In some companies, this is often just based on “gut feeling” or previous experience. Throughout my most recent experience in companies with a usability lab and without one, I’ve really come to love having a lab. At [my company], I have the great pleasure of not only having nearby a state-of-the-art customer experience lab – but the advantage of working with an incredibly talented team of customer experience experts.
Taking advantage of user research, such as Heuristic Evaluations and Usability Tests, has proven to be a great way to identify where to start with conversion optimization. After conducting this research, our experts identify areas for improvement and even recommendations to include in my first round of optimization testing.
Why It Stinks
I see two problems here. The first is that there actually is a point to the article – it’s just the wrong one.
This writer wants to be promotional, not helpful. Notice the huge second paragraph that talks up the lab. (I removed his company name and the name of the lab, which he had underlined and linked.) Clearly, the point of this post is to get people to click on a link. That’s not an appropriate purpose for your blog posts.
The second problem is that there’s no easy way for readers to figure out what information is going to be shared in the article – because the writer doesn’t lay it out. He expects us to know intuitively, I suppose.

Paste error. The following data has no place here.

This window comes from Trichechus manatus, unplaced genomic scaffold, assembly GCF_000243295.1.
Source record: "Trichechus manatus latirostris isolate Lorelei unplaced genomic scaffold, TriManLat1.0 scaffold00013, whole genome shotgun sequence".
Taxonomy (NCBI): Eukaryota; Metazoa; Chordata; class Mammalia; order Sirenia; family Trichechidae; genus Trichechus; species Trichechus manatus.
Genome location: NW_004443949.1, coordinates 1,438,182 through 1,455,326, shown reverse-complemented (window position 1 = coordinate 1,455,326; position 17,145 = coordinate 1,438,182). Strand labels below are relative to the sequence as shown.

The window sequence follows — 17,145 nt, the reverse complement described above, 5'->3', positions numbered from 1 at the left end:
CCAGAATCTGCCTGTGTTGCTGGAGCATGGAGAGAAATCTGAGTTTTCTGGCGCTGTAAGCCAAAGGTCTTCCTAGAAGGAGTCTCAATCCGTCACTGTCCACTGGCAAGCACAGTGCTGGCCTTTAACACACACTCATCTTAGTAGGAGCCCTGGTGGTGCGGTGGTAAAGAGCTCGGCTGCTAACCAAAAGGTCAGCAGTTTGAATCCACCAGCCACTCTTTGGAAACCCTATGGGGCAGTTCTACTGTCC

But here’s the thing…
If the writer wants to promote the lab, he should say so, and then tell us about the lab.
If he wants to talk about conversion optimization testing, he needs to tell us clearly what he’s going to say about it and invite us to read on.
Journalists have a trick for quickly and easily making their point. It’s called the nut graf. (Nut, meaning “kernel,” and graf, meaning “paragraph.”)
Essentially, this is your thesis statement (except it doesn’t come at the end of a long introductory paragraph like it did in your English essays). It stands alone as a short paragraph, summing up what the reader will get from your article and hinting at a benefit if you read to the end.
Why is this important?
If you can’t tell people what your article is about in a sentence or two, you don’t have it clarified enough to start writing about it.
Where does it go in the article?
There’s no hard and fast rule. You can make your first paragraph the nut graf and immediately jump into the body of the article. Or you can lead with a story or cool statistic, then – boom – drop your nut graf like a grenade to make a powerful point.
In most cases, it comes at the end of your introduction, before the body of your blog post.
Mistake #3: You’re Boring Me to Death
Even a boring topic can make good reading if it’s written well. Conversely, an interesting topic, badly written, will put your readers to sleep.
What if it’s a boring topic, badly written? Well, see for yourself:
Press release has always been the most useful resource to make the public and the media aware of the business’s products and services. Its popular networks like PRWeb or Business Wire have always helped many websites to generate great amount of authoritative back-links. Distributing a press release which is inserted with a related keyword choice in the prominent areas along with a newsworthy content always leads your company name to recognize as a credible brand. Don’t forget to include anchor-text specific links that highlight different terms. Besides that, a home page or subpage link in order to drive traffic to the main site or an internal page.
Why It Stinks